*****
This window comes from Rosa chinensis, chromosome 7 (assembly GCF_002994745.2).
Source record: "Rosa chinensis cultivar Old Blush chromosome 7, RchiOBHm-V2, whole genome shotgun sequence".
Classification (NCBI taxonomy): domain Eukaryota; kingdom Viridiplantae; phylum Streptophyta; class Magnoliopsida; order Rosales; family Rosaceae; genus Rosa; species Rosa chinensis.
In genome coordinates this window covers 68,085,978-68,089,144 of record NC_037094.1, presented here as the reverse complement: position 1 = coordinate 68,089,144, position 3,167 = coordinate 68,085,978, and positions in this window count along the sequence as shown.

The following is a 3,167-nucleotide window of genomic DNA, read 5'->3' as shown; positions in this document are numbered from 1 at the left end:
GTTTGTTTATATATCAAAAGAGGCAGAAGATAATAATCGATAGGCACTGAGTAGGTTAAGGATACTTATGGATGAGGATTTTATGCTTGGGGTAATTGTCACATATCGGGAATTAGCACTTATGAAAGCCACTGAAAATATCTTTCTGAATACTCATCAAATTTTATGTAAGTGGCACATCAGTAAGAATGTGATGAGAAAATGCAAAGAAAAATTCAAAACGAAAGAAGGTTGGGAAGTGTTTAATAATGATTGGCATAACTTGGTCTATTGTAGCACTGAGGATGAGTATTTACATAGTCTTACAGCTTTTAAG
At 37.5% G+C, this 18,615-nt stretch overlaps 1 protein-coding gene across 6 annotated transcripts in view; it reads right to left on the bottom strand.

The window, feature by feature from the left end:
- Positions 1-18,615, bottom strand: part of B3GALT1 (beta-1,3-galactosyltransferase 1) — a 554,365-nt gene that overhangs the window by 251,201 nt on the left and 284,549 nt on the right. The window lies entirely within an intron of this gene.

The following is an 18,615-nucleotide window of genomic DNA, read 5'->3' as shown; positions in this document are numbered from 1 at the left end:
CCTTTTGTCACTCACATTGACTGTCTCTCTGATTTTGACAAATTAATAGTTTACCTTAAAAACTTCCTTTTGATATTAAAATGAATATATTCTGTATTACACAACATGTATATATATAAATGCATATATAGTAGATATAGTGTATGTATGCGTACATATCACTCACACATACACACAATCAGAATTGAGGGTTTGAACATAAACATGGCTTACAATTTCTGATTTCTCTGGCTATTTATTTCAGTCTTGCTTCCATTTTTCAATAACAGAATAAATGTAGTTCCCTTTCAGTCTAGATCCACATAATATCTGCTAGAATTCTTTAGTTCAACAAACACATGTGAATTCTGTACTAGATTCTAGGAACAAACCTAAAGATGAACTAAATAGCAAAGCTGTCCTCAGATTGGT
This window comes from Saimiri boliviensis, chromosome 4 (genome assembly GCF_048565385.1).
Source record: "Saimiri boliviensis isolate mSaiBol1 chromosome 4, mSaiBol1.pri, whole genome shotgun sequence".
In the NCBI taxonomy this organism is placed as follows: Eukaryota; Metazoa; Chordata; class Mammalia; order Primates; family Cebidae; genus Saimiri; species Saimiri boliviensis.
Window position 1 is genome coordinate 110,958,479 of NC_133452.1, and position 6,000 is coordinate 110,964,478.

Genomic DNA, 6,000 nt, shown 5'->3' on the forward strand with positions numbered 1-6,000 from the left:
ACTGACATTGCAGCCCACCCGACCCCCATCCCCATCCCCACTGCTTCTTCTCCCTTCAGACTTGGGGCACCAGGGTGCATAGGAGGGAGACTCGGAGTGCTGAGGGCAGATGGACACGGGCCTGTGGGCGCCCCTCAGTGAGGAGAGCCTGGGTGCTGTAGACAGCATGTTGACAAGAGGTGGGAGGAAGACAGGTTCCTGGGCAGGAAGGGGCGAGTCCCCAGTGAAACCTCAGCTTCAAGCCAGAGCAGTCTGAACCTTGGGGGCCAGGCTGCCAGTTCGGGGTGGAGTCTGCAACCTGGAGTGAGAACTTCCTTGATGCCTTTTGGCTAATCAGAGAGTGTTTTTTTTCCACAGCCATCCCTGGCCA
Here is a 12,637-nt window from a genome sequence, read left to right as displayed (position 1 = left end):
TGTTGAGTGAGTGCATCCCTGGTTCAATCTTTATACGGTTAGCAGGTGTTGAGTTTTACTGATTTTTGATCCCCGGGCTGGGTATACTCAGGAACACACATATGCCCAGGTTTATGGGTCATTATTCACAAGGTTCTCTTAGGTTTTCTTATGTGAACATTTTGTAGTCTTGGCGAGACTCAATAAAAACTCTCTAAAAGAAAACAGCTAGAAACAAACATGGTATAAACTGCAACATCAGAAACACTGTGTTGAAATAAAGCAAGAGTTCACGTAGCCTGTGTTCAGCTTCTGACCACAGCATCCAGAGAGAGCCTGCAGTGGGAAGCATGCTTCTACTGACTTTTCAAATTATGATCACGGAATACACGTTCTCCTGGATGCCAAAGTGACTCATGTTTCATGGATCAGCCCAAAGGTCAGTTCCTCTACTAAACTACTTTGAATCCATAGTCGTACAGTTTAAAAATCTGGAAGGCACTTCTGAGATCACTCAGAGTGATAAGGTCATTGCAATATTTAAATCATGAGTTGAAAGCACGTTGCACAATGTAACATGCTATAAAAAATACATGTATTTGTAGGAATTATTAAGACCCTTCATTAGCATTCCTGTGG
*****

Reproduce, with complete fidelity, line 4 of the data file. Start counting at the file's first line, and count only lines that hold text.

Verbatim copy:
In genome coordinates this window covers 68,085,978-68,089,144 of record NC_037094.1, presented here as the reverse complement: position 1 = coordinate 68,089,144, position 3,167 = coordinate 68,085,978, and positions in this window count along the sequence as shown.